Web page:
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Discursive construction of national and political identities in China.

Cao, Qing (2019) 'Discursive construction of national and political identities in China.', in The Routledge handbook of Chinese discourse analysis. Abingdon, Oxon: Routledge, pp. 431-443.

Abstract

This chapter examines the discursive formation, features and strategies of identities in modern China, focusing on the notions of nation and politics. 1 It discusses the origins, development and functions of China’s multiple identities and how the circulation of identity discourse interacts with broader socio-political processes and shapes the understanding of Chinese identities amid China’s ascent as a major power. Identity is understood as being continually constructed and reproduced through discourse that mediates the relationships between social practice, institutions and values. The chapter argues that the historical legacy of the sharp break with the past in the early 20th century created an identity crisis, generating conflicting visions for the future and perennial political struggles to realize these visions. National and political identities have been at the heart of these visions and struggles as identity politics became the primary domain of the nation- and state-building project that constitutes the core of China’s quest for modernity. Seeking a moral high ground and political legitimacy, these visions and struggles are played out in the symbolic world of discourse, which is no less fierce than the physical world of politics.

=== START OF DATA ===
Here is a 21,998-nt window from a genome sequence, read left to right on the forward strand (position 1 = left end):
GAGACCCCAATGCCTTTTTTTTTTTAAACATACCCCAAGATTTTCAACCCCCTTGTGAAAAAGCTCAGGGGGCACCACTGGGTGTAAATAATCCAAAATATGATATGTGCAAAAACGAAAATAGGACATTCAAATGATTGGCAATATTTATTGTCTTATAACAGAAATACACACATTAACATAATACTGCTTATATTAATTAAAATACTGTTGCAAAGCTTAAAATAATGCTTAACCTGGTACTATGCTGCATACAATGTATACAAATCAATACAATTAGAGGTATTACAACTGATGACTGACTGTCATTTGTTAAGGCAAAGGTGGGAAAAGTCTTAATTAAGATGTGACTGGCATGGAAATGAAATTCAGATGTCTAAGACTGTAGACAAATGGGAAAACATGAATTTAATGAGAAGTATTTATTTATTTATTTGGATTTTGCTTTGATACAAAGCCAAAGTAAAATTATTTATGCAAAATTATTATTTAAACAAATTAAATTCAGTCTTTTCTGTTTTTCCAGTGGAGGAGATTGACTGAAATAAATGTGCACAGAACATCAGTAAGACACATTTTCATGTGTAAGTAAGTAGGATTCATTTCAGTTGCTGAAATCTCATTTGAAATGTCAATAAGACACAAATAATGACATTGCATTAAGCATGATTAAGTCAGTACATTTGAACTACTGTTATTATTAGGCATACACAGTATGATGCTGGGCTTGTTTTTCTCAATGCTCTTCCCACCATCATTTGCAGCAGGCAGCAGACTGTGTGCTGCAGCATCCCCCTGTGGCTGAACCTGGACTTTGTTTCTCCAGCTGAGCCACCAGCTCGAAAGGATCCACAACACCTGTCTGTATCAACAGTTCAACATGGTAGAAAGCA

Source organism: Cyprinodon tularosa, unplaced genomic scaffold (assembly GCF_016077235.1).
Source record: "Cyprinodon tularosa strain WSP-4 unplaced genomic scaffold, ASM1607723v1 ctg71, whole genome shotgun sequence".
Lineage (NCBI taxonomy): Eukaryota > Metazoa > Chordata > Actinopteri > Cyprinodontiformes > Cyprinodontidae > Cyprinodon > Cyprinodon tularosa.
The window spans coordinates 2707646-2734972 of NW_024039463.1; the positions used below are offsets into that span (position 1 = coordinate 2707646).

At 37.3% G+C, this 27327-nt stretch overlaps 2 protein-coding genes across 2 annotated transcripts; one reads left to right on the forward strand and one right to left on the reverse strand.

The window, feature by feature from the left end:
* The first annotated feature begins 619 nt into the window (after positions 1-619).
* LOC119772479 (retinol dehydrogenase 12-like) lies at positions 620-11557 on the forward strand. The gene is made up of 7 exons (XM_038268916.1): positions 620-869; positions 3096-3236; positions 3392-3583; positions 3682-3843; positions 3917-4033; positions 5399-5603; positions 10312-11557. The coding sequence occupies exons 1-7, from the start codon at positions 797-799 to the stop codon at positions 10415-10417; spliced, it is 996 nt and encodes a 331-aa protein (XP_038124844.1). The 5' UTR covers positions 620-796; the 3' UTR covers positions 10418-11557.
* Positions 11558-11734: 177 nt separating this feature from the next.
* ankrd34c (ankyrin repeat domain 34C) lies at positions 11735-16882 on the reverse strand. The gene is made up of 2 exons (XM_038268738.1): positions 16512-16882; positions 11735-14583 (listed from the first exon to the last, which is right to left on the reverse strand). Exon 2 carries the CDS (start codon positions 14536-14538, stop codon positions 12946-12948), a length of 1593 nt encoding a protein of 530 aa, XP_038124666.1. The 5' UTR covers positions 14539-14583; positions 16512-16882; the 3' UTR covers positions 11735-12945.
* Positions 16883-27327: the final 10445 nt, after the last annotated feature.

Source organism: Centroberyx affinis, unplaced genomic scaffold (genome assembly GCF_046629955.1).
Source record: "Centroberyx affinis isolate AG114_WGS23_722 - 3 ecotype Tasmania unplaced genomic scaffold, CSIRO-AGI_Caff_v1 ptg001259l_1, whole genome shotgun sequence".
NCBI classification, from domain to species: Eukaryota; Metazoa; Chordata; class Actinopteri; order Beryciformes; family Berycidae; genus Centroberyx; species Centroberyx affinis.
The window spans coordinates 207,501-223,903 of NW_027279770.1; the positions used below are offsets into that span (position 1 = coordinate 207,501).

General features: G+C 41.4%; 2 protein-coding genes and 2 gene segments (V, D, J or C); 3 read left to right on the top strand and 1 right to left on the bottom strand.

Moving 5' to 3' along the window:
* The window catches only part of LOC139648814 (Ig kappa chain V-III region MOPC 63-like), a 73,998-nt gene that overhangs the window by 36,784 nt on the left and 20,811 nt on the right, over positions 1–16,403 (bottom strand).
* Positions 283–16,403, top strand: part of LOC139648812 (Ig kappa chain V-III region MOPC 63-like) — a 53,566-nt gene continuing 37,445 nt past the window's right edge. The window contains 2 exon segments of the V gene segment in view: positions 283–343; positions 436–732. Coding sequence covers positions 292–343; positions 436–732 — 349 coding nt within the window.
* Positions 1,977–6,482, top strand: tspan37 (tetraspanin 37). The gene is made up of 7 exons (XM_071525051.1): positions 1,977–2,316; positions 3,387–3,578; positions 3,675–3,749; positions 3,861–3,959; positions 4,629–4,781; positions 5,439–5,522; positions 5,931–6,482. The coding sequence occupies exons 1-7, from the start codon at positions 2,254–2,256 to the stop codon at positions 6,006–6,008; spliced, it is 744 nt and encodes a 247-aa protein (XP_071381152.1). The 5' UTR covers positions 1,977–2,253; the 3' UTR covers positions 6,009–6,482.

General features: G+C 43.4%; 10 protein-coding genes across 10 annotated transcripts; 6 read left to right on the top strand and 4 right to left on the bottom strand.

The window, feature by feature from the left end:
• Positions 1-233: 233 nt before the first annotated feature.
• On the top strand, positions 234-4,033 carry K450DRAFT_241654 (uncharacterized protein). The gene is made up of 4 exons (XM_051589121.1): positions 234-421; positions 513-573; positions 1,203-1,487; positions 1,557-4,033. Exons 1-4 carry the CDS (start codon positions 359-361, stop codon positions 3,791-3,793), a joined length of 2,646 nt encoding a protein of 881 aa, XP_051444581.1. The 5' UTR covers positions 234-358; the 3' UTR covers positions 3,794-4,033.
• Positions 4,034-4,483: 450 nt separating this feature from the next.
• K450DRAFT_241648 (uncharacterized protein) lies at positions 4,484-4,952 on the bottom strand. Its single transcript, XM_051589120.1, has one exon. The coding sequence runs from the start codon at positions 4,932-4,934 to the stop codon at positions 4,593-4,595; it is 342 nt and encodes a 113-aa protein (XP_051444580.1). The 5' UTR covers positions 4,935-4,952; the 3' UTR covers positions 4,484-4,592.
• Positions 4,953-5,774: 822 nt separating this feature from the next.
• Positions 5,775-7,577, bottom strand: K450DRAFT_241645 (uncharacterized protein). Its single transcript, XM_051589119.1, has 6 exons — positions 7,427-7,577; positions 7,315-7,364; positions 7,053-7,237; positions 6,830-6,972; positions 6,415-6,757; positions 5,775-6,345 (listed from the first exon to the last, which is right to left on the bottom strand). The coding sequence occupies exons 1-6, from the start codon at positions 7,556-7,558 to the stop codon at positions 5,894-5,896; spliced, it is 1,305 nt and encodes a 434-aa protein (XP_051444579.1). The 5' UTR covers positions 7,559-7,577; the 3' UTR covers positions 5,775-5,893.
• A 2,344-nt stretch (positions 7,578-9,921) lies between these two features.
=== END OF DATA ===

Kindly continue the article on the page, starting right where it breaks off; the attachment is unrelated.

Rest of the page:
Item Type:Book chapter
Full text:(AM) Accepted Manuscript
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Status:Peer-reviewed
Publisher Web site:https://www.routledge.com/The-Routledge-Handbook-of-Chinese-Discourse-Analysis/Shei/p/book/9780415789790
Publisher statement:This is an Accepted Manuscript of a book chapter published by Routledge in The Routledge handbook of Chinese discourse analysis on 24 January 2019 available online: http://www.routledge.com/9780415789790
Date accepted:01 October 2018
Date deposited:06 June 2019
Date of first online publication:24 January 2019
Date first made open access:24 July 2020

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